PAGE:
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Letters, feedback, etc.

Issue: "John Roberts: Bush's pick," July 30, 2005

Something more

I agree with WORLD's critique that pumping more aid or canceling the debt of African nations will do little to help the millions of people dying of hunger, malnutrition, and the pandemic of AIDS ("Cause célèbre," June 25). Mr. Thornbury of the Kairos Journal points to the need for "spiritual transformation," and this is moving in the right direction, but it must be accompanied by a biblical worldview. Many of the people in Africa already profess Christ, yet an animistic worldview is a major barrier to the development process.
-Darrow L. Miller, Phoenix, Ariz.

The efforts to eradicate global poverty by "powerful names in Christendom" and "music moguls" are short-term and treat only symptoms. Root causes of poverty are successfully being attacked through legal reform steps advocated by Hernando De Soto of the Institute for Liberty and Democracy. These include establishment of the rule of law so the poor can bring their (surprisingly considerable) assets inside the formal economy, thereby reducing poverty, corruption, and black markets while increasing government revenues.
-John Pryor; Bakersfield, Calif.

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I am very disappointed in your position toward the ONE campaign and canceling the debts of poor nations. If this campaign is going to bring awareness to a huge poverty problem, then I can't imagine why any Christian would have anything against this.
-Paul Maurer; Pensacola, Fla.

Congratulations to WORLD for highlighting the truth about these debt-forgiveness initiatives. Having lived in various Third World countries for over 15 years, I know it doesn't work. I have seen hospitals half-completed, abandoned after funds were mismanaged (stolen more likely). Ultimately, it's the poor who suffer, while corrupt politicians get rich off the generosity of well-intentioned individuals.
-Josue Sierra; Colorado Springs, Colo.

Just as I was pondering the wealth of Africa that resides in Swiss bank accounts, Mindy Belz gave me many more points to ponder on this ill-conceived bit of do-goodery. Especially relevant is the comparison of the amount and effectiveness of private donations to the amount and ineffectiveness of public donations.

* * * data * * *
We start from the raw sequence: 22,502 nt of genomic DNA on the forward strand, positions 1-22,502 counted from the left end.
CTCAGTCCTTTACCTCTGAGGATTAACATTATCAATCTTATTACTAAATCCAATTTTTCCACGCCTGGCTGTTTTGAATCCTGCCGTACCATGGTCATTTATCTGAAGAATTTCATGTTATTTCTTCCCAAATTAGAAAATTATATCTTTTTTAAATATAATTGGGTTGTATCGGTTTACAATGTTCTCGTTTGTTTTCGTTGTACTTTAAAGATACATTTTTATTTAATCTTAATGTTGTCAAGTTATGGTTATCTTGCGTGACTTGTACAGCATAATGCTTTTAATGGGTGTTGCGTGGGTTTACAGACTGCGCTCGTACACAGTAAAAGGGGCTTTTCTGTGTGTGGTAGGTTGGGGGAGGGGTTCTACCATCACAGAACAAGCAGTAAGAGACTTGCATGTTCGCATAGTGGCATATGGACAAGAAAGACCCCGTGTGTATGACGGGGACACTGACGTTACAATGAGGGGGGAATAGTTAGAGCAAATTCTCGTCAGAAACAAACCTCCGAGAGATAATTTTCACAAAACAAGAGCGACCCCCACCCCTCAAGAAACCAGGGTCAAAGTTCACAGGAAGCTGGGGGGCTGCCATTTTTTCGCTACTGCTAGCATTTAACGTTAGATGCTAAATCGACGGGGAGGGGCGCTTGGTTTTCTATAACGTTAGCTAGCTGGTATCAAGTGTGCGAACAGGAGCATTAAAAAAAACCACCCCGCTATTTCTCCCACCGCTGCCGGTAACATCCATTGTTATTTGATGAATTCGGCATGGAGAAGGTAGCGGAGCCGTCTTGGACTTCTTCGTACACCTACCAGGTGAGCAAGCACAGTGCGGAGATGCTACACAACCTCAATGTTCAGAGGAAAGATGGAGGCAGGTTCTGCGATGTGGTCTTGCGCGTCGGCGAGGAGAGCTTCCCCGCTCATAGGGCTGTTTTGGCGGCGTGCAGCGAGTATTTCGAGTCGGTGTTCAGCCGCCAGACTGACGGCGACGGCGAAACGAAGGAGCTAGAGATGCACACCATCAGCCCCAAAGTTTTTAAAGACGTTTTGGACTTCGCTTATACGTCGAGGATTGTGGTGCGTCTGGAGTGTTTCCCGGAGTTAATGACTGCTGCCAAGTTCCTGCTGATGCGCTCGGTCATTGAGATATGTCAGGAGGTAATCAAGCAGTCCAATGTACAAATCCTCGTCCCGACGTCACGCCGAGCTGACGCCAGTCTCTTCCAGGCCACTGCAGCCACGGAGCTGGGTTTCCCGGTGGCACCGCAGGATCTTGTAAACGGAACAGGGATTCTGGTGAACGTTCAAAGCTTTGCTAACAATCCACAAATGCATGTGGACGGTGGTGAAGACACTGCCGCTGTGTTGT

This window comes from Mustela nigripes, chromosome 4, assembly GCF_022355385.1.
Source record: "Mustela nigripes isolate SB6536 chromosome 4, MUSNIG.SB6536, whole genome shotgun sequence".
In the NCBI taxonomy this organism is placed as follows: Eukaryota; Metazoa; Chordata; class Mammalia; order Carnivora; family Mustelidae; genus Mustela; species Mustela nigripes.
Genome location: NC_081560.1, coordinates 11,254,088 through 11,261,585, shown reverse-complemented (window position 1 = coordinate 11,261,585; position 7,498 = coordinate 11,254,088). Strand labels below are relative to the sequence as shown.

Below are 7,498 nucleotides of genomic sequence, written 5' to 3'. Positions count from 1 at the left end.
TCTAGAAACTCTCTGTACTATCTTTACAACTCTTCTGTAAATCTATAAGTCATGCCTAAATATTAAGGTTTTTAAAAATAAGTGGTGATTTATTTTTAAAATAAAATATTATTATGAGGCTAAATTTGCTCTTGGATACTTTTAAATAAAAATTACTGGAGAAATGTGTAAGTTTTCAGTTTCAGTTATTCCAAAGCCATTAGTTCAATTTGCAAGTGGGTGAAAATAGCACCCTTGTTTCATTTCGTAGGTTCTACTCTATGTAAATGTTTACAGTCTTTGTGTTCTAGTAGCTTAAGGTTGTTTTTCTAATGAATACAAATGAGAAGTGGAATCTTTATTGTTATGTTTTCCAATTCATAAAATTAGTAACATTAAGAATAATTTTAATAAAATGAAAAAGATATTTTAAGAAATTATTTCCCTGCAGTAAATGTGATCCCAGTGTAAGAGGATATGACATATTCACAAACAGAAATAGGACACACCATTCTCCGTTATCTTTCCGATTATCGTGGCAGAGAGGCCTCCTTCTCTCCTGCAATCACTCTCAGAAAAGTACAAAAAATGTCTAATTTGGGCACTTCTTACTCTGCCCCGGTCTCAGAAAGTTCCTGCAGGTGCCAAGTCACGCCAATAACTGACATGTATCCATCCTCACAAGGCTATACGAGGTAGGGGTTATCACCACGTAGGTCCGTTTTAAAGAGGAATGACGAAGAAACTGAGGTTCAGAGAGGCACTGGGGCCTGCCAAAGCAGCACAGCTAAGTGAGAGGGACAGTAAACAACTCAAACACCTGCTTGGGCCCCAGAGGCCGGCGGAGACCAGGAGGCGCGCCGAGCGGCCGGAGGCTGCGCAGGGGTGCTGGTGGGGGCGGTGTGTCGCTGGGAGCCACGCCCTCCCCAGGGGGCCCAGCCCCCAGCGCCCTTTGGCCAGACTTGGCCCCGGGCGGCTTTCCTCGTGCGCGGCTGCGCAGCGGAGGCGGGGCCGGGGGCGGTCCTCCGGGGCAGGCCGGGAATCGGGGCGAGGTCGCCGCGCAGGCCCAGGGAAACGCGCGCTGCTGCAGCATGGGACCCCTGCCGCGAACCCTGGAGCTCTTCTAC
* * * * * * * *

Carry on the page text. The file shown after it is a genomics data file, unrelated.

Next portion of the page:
-Judith Weber; Houston, Texas

Cultural Novocain

In my ministry to students at Indiana University, I am daily shocked at the ill-conceived and unbiblical worldviews held even by the evangelicals on campus ("A nation of deists," June 25). Christians taught in public universities are experiencing the systematic erosion of their faith and, worse, they seem numb to it. Deism is the Novocain of the university culture. Christian students are soothed by the "presence" of God even as they are spitted on the moral fork of a tolerance that is intolerant of their faith.
-Jon Smith; Bloomington, Ind.

To "A nation of deists" I say a huge "Amen!" From Christian pulpits to Christian counseling, we've seen evidence of this dangerous Moralistic Therapeutic Deism. We all should re-evaluate our witness to make sure we're filtering it through the Bible, not a feel-good religion.
-Bradley Mattes; Cincinnati, Ohio

Bad politics

In "Trade winds" (June 25), Timothy Lamer didn't mention one important reason why conservatives should oppose CAFTA: It would submit the United States to a United Nations tribunal. While the economics may look good, the politics look really bad.
-Jeff Tyberg; Grantsburg, Wis.

Grieving Bear

As a graduate of Baylor University, the controversy over whether or not to hire faculty who confess Christ grieves me ("Waco warning," June 25). The university has operated on the fence in spiritual matters for a long time; these recent events have only brought to the surface what has been brewing for many years. May God in His mercy preserve the young hearts and minds who grace the campus.
-Lee Desmond; Lindale, Texas

Thanks for the "Waco warning." Former provost David Jeffrey is right; the Bible must be authoritative in a Baptist institution of higher learning.
-Paul W. Stephens; Austin, Texas

Merely dependent

Although the autopsy offers helpful analysis of Terri Schiavo's physical condition, it cannot resolve the deeper issues (The Buzz, June 25). It would be deception to use an autopsy to justify the intentional death by dehydration of a brain-damaged person. Mrs. Schiavo was not a dying person; she was a dependent one. As a society, we must continue to explore questions about our moral and civic duties as caregivers for the incapacitated, and how we determine whether a life is viable and worth defending.
-Steven W. Cornell; Millersville, Pa.


I consider myself privileged to be a "fanatic" ("Joyful fanatics," June 25). This sinful world makes it easy to become discouraged when we are constantly bombarded. Thank you for helping us keep our proper perspective by keeping our eyes upon Him.
-Delia Thibodeau; Buckeye, Ariz.


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